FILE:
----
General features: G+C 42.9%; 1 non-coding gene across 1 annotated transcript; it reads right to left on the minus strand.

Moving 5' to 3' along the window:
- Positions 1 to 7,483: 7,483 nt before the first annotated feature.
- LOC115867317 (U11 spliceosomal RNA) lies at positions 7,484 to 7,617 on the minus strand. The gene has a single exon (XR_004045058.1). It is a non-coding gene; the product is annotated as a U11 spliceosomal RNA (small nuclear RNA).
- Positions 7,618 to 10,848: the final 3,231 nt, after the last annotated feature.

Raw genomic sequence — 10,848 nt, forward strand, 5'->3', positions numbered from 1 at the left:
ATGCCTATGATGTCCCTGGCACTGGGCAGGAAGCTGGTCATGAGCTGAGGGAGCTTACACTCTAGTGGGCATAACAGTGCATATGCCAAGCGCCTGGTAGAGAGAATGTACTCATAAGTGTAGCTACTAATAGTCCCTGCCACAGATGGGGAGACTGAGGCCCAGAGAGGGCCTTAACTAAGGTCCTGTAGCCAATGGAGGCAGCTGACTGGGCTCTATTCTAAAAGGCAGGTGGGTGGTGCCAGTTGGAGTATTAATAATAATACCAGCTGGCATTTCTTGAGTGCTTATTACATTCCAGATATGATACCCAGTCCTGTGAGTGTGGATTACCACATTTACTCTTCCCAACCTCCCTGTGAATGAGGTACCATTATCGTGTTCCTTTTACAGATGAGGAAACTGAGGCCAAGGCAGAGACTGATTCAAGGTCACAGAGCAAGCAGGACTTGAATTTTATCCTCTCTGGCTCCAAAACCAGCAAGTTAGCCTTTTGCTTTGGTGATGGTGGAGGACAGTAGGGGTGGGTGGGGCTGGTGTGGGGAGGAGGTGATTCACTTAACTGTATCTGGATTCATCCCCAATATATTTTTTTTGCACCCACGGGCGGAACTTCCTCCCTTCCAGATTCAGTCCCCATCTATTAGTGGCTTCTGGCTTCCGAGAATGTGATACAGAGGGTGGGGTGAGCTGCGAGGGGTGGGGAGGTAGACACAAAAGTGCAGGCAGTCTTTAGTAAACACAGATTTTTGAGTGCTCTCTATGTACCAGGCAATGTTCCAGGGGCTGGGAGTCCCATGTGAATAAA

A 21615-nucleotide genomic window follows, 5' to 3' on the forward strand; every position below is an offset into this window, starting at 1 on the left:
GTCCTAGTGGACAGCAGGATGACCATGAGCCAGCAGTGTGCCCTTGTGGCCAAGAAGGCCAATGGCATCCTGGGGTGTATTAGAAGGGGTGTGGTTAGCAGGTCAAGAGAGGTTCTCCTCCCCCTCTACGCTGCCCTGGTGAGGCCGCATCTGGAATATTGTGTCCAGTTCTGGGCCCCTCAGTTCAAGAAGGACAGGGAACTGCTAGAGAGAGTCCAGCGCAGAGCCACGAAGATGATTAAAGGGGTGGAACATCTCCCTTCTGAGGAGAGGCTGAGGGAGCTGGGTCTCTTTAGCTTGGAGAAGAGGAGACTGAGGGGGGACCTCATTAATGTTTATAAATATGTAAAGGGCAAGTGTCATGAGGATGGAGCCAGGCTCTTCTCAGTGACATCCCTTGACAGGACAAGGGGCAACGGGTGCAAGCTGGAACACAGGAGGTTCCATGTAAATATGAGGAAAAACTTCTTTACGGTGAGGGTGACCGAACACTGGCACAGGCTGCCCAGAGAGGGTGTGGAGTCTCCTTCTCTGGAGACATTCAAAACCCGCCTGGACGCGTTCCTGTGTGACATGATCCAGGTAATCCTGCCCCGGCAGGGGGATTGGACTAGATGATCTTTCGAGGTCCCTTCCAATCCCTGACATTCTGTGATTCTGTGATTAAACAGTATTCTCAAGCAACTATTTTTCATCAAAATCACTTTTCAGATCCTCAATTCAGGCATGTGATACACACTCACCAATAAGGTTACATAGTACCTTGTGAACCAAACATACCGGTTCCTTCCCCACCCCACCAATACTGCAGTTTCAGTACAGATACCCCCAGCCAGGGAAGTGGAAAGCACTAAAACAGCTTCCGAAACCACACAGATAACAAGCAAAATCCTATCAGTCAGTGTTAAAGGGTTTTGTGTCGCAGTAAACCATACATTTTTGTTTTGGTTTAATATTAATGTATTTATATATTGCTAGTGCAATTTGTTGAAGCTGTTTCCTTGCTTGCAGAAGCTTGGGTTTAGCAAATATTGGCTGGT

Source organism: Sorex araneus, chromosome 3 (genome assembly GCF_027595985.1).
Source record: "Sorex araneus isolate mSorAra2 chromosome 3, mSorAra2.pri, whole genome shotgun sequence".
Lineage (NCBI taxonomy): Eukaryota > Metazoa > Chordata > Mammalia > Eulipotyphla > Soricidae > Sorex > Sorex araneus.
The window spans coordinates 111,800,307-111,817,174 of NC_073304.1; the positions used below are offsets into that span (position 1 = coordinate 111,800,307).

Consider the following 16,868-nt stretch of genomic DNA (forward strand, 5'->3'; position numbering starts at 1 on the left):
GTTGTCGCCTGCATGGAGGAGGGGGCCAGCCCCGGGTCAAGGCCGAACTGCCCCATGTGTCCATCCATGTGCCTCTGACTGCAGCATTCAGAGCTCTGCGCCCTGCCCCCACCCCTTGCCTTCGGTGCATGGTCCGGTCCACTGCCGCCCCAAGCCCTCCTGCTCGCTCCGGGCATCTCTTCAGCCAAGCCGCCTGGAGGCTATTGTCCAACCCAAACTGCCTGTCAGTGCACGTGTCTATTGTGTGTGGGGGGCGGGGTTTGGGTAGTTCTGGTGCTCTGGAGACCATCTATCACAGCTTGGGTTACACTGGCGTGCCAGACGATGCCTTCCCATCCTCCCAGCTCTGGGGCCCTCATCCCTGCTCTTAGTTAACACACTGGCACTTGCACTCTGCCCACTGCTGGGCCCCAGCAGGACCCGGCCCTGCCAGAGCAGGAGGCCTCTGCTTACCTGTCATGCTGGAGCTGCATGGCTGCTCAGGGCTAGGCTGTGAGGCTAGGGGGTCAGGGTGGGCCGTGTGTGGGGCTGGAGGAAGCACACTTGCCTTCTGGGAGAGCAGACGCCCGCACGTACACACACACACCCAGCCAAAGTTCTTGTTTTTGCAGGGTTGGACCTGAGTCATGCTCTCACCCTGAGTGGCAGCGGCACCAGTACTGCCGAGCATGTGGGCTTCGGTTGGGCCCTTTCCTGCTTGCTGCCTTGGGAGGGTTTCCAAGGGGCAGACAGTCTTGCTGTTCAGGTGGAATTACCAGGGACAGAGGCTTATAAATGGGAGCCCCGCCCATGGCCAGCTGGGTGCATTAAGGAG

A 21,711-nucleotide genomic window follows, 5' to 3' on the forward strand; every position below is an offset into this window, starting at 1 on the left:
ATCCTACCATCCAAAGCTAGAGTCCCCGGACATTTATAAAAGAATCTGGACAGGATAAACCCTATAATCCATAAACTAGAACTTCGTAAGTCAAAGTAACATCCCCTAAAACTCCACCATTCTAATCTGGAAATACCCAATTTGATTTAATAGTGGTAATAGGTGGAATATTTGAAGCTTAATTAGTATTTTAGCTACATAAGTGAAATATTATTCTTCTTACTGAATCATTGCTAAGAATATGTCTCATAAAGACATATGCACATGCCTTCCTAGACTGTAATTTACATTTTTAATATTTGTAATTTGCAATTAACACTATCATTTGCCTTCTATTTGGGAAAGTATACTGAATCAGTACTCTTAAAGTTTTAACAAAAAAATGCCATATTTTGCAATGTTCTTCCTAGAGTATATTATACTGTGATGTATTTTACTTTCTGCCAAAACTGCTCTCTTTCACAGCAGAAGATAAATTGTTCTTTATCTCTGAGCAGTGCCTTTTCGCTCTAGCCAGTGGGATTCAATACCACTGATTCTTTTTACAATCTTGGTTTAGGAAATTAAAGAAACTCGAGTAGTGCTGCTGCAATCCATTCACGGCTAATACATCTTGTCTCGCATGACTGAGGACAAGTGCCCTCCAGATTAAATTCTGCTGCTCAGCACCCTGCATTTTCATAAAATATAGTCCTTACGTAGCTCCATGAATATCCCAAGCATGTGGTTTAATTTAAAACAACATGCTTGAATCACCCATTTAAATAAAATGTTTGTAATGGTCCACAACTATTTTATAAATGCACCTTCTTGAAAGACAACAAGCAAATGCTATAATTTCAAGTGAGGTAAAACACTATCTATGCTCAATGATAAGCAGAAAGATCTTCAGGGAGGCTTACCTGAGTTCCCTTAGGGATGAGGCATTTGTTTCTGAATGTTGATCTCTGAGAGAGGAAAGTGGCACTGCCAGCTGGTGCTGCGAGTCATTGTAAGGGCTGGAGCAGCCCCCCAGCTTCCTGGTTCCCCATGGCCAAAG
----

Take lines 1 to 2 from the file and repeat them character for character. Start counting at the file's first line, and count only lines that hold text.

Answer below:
General features: G+C 42.9%; 1 non-coding gene across 1 annotated transcript; it reads right to left on the minus strand.

Moving 5' to 3' along the window: